Painting scenes like this were what Francis Guy was known for. This is the view from the artist's second story studio window on Front Street in downtown Brooklyn.
Was this really Brooklyn?
This was DUMBO circa 1820! Francis Guy was capturing Brooklyn before there were high-rise buildings and skyscrapers. So much more of the sky is visible that we see now!
He actually captured this scene from his own window and the people and the activities they're engaging in is what he saw on a daily basis.
Could you tell me about this painting?
In this painting, the artist was capturing a scene of early Brooklyn. The view is from the artist's second story window in downtown Brooklyn. The buildings in this scene include a farm, stables, a blacksmith, a carpenter's shop, and so much more! There's actually a guy lying on his back who slipped on the ice/snow and fell. Do you see him?
Where is this painting set?
This is the view from the artist's second story studio window in downtown Brooklyn. The view is not entirely accurate, however. Guy accentuated the curve of Front Street to bring the houses along its outer edges into view. This would have been what modern-day DUMBO would have looked like in 1820.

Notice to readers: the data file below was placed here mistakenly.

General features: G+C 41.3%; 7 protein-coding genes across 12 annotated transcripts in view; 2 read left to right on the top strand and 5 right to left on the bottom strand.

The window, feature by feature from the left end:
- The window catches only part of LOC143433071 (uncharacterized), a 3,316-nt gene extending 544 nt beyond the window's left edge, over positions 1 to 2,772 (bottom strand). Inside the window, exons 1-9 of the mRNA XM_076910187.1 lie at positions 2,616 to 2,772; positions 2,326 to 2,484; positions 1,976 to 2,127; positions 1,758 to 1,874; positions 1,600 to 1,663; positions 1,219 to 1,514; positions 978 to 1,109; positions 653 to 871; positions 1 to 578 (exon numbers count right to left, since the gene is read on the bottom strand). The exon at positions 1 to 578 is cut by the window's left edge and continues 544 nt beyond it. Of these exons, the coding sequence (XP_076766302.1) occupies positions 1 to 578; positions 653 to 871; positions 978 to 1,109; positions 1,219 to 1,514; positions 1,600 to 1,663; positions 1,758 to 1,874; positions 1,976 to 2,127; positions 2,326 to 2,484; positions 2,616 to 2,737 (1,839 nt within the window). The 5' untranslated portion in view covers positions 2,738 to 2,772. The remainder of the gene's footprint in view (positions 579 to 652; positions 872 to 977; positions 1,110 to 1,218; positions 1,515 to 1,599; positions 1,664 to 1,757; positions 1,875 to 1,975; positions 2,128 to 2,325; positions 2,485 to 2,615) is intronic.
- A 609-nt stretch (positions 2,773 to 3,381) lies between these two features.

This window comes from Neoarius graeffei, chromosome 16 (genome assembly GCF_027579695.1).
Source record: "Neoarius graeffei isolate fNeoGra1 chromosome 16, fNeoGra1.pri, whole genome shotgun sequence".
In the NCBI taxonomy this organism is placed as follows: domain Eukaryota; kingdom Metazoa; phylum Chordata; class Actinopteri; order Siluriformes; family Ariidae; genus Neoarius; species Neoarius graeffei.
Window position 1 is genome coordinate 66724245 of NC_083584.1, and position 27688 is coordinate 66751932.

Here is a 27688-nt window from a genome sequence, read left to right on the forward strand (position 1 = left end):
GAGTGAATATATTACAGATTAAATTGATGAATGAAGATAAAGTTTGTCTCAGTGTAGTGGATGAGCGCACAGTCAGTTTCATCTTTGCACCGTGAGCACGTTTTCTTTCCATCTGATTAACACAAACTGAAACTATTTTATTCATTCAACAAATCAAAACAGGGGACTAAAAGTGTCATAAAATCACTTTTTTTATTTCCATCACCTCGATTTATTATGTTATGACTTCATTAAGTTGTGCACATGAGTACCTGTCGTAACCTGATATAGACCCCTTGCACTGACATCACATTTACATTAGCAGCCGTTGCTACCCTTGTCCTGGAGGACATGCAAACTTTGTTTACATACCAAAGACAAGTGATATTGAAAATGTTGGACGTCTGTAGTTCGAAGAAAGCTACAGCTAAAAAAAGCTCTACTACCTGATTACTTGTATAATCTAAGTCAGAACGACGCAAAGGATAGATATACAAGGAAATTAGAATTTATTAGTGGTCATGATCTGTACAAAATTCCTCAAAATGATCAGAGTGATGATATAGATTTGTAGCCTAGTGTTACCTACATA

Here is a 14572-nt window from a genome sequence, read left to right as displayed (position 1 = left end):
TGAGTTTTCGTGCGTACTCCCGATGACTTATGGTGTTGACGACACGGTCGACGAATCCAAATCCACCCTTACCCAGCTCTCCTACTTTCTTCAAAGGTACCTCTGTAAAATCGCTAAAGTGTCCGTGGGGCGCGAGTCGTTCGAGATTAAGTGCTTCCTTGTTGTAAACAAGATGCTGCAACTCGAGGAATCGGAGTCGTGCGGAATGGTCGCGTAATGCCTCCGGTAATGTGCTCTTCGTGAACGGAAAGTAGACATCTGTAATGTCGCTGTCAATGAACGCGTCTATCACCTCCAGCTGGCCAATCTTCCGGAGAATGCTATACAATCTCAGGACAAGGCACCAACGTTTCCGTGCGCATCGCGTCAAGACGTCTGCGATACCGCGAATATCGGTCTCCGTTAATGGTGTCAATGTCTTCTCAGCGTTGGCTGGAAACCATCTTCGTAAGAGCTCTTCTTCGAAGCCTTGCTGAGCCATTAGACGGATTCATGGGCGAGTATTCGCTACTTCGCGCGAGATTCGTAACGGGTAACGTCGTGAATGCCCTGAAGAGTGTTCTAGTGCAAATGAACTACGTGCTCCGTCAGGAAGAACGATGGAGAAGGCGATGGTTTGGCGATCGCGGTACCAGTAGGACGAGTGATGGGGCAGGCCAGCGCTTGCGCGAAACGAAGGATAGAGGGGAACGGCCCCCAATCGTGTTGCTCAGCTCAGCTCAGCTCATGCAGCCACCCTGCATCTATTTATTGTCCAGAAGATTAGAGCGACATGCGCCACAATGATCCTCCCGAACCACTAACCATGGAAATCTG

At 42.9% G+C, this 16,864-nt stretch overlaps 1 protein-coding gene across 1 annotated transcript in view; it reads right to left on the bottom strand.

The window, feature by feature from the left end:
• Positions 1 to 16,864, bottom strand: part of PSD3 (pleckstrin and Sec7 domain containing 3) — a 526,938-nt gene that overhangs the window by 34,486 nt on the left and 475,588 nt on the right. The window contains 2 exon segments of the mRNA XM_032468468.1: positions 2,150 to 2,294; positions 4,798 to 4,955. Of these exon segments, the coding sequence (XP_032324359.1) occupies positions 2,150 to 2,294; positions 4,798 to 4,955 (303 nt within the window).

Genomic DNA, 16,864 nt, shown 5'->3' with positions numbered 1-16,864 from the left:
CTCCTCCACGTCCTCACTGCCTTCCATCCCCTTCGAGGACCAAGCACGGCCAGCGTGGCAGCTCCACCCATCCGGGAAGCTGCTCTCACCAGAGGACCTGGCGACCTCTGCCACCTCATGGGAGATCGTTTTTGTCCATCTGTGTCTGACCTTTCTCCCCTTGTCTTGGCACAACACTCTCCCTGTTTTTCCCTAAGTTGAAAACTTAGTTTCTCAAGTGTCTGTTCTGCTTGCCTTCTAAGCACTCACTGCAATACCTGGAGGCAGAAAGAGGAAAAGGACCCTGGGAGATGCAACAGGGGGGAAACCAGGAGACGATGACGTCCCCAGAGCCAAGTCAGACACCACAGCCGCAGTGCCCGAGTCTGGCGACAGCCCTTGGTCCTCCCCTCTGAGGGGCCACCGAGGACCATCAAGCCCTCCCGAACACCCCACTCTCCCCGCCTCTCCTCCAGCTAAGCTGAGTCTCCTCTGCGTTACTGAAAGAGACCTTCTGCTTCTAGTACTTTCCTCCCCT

Who is this man who fell? Is there a meaning associated with the fallen man?
The view is showing a typical winter's day in Brooklyn. As far as I know, the fallen man does not have any meaning.
Is there any significance to him being African American?
I asked myself the same question when I was first researching the painting. Although some figures are identified, the fallen man is not. However, we have no further explanation from the artist. I suppose that in itself has significance---we can only guess that whoever he was, he unfortunately wasn't considered significant enough for identification at the time.
Why are the women smaller than the men?
All the people in the painting are actual residents who participated willingly in Guy's painting, they would be recognizable to to his contemporaries and neighbors in Brooklyn. Their relative height to one another represents what they really looked like.
Was it common to have a key like this?
Relatively! Large scale paintings like this were a major form of entertainment in the 19th century. They were often displayed alone or with a few of the artist's other works in dramatic lighting like a theatrical experience. Diagrams and pamphlets helped viewers engage with the work! A prime example of these dramatic paintings is the Museum's "A Storm in the Rocky Mountains" by Albert Bierstadt.